So, as we can see, the Tiwanaku engineered fields that were specialised in coping with seasonal variations and were able to ameliorate otherwise frosty local conditions. It is this sort of approach – ‘working with nature’  rather than attempting to control it – that is the key to coping with the impacts of abnormal weather events in our gardens.

What can we do to get our gardens prepared for climate change?

home made compost
Home made compost – try to create as much as possible to improve soil structure and fertility

Soil

  • Organise home composting and leaf mould creation, if at all possible. Organic matter added to all types of  soils will improve water absorption, aeration and fertility. Double (deeply) dug beds with plenty of organic material incorporated will be a great help. Likewise adding gravel to heavy soils can help to loosen up the structure.

  • Add mulches of organic materials to beds to help conserve moisture or otherwise use ‘cover crops’ to avoid areas of bare earth which will dry out more quickly.

  • Raised beds will provide well – drained growing conditions  and an annual layer of organic material may be all that’s needed to keep the structure and fertility up to scratch (and can be extended further with alternating layers of different materials such as newspaper to keep weeds down and improve structure and moisture retention when needed – so called ‘Lasagne gardening’).

  • Make sure you adopt ‘healthy practices’ when preparing growing media and containers so that you minimise the risk of harmful diseases – wash out pots and seed trays. And remove all those little potatoes from a plot where you grew these to avoid encouraging blight.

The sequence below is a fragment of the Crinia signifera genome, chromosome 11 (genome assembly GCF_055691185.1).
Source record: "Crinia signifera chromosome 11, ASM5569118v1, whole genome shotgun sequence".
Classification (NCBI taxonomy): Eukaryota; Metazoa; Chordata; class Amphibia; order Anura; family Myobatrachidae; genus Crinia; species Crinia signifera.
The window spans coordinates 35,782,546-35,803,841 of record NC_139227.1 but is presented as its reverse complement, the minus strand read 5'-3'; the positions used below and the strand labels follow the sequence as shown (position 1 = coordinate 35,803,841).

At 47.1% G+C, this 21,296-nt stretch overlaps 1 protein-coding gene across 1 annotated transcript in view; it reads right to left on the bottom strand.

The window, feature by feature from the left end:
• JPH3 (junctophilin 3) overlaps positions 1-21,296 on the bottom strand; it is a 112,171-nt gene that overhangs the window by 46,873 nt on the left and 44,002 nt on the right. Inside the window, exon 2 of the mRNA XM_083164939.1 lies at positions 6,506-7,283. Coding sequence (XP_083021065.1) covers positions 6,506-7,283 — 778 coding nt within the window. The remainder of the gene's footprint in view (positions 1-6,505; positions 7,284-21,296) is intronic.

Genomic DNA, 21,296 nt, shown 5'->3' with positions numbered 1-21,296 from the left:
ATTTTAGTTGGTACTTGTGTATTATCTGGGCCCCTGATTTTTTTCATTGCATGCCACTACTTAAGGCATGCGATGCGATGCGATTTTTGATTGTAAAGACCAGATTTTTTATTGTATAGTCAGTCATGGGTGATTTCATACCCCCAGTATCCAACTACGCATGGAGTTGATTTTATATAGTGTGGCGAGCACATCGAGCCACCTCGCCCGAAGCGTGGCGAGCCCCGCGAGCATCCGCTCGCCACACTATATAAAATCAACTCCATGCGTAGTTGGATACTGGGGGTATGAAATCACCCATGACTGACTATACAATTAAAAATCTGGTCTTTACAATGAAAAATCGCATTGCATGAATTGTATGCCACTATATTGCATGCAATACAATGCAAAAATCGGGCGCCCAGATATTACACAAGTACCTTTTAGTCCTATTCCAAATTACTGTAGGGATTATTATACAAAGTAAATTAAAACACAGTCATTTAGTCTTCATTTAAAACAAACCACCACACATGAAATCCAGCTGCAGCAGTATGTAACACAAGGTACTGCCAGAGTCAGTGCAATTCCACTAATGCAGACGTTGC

Rain gardens can provide a solution to gardens with excess water
Rain gardens can provide a solution to gardens with excess water

Water

  • Don’t pave over large areas of open ground for parking, patios or other reasons, unless the materials used are permeable to allow run off. Likewise use permeable materials for paths such as gravel, bark chippings or in combination with pavers and/or ensure runoff into surrounding beds and borders if the ground can take the surge of heavy rainfall.

  • Could your garden (or perhaps an area of lawn) benefit from improved drainage? Apart from installing a system underground, you can improve aeration and absorption in lawns by annual spiking with a fork (or if the area is large a mechanised version of this) plus scarifying the surface with a spring rake. Better still, reduce the area of lawn or remove it altogether – in  some areas people have replaced even front garden lawns with food growing beds.

  • For temporary flood protection, try ditching the boundaries of your plot to hold and possibly divert excess water to places where it can be better coped with – for instance you could create a pond or pool to capture excess water and possibly also provide a ready source in times of drought and help to attract beneficial wildlife to help control pests. And think of the Tiwanaku and their frost preventing raised field planting – creating bodies of water near frost pockets can help to reduce the impact of cold weather.

  • Look for opportunities to use excess water to add new planting areas to your garden – bog or rain gardens where planting can be adjusted to make use of the wetter ground conditions. See this link for further ideas on storm water management.

  • And alongside this have water harvesting measures in place to capture rainwater so that it can be stored and used when needed – barrels, butts or tanks fed from downpipes – even underground storage tanks are now available.

  • Consider using weeping hoses, automatic irrigation systems or simple measures like short lengths of pipe/open ended plastic bottles inserted in the ground alongside plants to ensure watering is efficient, reaching the roots rather than evaporating on the surface.

Efficient watering can be simple
Efficient watering can be simple
Make your own greenhouse from recycled plastic bottles
Make your own greenhouse from recycled plastic bottles

Temperature